hors reserve the term “chemotaxis” for white blood cells and speak only of
neuronal “migration,” they note that “
the guidance cues and receptors for neurons and leukocytes are used
in both systems, supporting a conservation of guidance mechanisms for cells

of distinct types.” Both
neurons and white blood cells utilize chemical cues to guide their movement.

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2. Perceptual Capacities


When should we say that two creatures possess the same general type of sensory modality (e.g.
vision)? That is, what criteria should we rely on in making judgments of samenes
s or difference
with respect to sense modalities? Philosophical debate over this issue has been specifically
concerned with individuating
perceptual
capacities understood as psychological or mental
abilities. Keeley (2002) and Ross (2008) are exemplary in
this respect. Both are explicit that they
are interested in modes of perceiving and that the modalities in question (seeing, hearing, etc.)
are psychological/mental kinds. For example, Keeley tells us that each form of perception “is a
potential mode by wh
ich information in the environment can pass through some boundary and
enter into the psychological system” (12). On this way of thinking about the philosophical issue,
criteria for the presence of, say, vision in a system will have to include some test for

determining
whether the sensory inputs are feeding into a genuinely psychological system.


Keeley fails to engage sufficiently with this aspect of the project. Keeley’s
Neurobiological Constraint is concerned with the encoding or input phase, and does not

place
significant restrictions on what type of system the sensory input is feeding into. It is more natural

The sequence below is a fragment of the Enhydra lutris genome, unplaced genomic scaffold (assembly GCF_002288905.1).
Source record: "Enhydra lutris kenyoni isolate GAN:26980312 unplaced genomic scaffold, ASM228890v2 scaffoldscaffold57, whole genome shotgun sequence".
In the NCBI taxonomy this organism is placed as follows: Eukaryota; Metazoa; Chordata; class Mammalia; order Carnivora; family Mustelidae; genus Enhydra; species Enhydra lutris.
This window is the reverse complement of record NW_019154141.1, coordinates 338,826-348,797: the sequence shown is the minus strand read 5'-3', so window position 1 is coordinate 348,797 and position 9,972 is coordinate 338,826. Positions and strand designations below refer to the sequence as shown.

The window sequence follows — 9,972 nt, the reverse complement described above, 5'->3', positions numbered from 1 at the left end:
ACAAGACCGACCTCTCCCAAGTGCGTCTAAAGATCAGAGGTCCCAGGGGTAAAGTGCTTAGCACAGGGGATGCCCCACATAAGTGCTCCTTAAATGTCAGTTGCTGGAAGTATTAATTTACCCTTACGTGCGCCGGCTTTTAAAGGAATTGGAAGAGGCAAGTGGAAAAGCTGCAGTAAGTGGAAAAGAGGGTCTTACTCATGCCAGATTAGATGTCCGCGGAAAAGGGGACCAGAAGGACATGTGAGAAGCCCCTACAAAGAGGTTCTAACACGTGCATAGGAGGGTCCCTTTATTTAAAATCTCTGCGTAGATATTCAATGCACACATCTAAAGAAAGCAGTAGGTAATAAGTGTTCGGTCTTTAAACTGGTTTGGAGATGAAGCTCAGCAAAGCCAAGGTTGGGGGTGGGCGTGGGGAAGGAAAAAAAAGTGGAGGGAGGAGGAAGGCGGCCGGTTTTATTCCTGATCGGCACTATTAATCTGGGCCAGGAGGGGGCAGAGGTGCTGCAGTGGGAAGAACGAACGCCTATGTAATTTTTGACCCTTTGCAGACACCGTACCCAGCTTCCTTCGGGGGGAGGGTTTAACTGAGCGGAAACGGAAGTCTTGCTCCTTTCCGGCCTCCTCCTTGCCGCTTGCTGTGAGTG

to look to a system’s output in determining whether a system is genuinely psychological in
nature, but Keeley offers nothing more than the Behavior

Constraint. As Ross notes, this
constraint is too weak: non
-
psychological systems could meet this and Keeley’s other constraints
on perception. Consider the photoreceptive processes that control the pupillary light reflex. This
reflex behavior can be pres
ent even in cases of complete cortical blindness, cases where the
relevant retinal activations clearly do not feed into a psychological system.
6




6

Keeley might resist the idea that pupillary dilation and restriction count as behavior (endogenously
produced movement), but there are other cases invo
lving more obvious instances of movement. For
10

Ross himself does not provide a comprehensive account of perceptual capacities. His
focus is on the more specif
ic issue of whether the human vomeronasal system counts as
genuinely perceptual, and so different from the non
-
mental, physiological processes driving the
pupillary light reflex. Ross’s suggestion is that a system has a form of perception only if it is
cap
able of discriminations of a qualitative determinable (e.g color, sound, or flavor). He appeals